Apsara is the traditional dance of Khmer. It is a highly stylized dance with over 4500 basic hand gestures. These gestures make up a sort of alphabet and are used to represent natural things such as flowers, plants, and fruits. Depending on how the gestures are combined, they tell different stories of the Khmer people. Banned by the Khmer Rouge, and almost lost, this art has been revived and made quite a comeback. We were lucky enough to attend a performance this evening.
In Hindu mythology, Apsara is a female cloud or water nymph with supernatural powers. According to Hindu legend, Apsara were created during the churning of the milk sea. At the suggestion of Vishnu, the gods and demons churned the milk sea in order to get Amrita, the elixir of life. To churn the ocean, they used Mt. Meru and the great serpent king, Vasuki as their churning stick and string. Vishnu helped out by changing into his turtle form and holding the mountain steady in the ocean. The gods (Devas) and demons (Asuras) each took one end of the snake and churned up the sea. During this time, many of the creatures in the milk sea were reincarnated as celestial beings – the Apsara.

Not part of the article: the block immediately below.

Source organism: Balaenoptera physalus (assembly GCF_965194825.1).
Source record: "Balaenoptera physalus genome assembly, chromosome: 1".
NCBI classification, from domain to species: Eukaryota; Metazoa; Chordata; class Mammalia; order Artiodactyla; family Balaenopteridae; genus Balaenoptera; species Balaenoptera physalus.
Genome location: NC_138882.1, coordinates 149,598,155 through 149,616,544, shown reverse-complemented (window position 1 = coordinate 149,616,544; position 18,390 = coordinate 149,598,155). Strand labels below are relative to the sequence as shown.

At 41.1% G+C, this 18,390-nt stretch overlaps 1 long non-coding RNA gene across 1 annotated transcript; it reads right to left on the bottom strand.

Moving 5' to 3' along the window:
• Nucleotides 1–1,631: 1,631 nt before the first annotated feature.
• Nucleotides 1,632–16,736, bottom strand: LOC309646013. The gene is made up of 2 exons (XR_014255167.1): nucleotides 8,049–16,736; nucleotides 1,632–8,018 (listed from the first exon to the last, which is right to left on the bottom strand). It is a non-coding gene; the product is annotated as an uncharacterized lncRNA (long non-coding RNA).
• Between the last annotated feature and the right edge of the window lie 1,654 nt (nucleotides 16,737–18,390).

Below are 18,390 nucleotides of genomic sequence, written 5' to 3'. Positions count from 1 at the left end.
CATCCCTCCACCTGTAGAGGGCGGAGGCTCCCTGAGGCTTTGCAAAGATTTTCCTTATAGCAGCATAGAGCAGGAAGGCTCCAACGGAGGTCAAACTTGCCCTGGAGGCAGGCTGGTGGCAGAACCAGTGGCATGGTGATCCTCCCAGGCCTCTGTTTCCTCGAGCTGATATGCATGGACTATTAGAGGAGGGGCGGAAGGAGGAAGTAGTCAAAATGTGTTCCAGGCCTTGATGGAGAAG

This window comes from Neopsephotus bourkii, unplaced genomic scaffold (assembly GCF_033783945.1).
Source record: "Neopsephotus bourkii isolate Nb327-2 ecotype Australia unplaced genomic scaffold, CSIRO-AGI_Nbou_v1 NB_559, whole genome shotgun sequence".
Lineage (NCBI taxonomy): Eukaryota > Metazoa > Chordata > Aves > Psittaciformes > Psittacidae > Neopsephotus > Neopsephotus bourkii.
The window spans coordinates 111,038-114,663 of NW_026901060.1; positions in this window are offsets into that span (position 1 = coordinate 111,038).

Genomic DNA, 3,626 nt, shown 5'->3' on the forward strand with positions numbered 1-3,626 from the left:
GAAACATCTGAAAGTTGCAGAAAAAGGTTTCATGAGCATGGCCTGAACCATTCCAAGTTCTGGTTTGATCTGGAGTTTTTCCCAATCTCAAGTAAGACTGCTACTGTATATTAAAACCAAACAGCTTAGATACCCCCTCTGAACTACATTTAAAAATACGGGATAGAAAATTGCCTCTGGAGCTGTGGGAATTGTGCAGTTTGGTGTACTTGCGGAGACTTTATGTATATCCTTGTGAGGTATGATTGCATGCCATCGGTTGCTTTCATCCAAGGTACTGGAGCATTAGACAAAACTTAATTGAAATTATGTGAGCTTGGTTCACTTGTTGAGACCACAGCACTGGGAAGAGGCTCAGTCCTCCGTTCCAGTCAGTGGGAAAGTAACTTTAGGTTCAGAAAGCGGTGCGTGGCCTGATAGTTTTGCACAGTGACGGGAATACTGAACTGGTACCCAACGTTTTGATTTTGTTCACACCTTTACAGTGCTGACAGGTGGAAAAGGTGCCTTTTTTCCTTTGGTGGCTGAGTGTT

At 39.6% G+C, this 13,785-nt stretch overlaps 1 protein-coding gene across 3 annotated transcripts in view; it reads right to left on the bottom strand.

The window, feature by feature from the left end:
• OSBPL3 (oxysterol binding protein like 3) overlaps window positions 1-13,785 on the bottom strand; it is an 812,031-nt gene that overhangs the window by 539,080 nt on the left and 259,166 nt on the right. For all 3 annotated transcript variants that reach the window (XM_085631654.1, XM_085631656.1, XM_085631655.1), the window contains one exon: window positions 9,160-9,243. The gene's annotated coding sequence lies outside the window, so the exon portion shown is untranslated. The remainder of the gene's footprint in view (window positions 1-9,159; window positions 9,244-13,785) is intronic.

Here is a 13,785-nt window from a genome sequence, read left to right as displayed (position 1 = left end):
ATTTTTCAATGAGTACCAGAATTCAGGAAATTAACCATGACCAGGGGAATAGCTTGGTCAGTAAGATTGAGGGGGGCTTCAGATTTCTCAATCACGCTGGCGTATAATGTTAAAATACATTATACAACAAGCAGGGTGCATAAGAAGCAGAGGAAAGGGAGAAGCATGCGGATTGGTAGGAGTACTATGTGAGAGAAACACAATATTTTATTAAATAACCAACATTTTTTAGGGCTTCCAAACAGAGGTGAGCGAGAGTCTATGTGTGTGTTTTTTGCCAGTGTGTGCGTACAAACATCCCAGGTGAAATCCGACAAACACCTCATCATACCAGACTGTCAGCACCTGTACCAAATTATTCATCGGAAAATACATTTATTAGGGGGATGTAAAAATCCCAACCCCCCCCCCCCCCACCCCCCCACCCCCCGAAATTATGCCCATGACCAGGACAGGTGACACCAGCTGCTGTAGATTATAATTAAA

This powerful story is present throughout the temples and cities of Angkor and is most often seen in depictions of the gods and demons churning the milk sea with the great snake. But Apsara are seen throughout the temples and cities as well, always shown dancing or about to dance. Apsara women were an important part of royal life, and many lived in and around the palaces, providing entertainment for the King and other royals.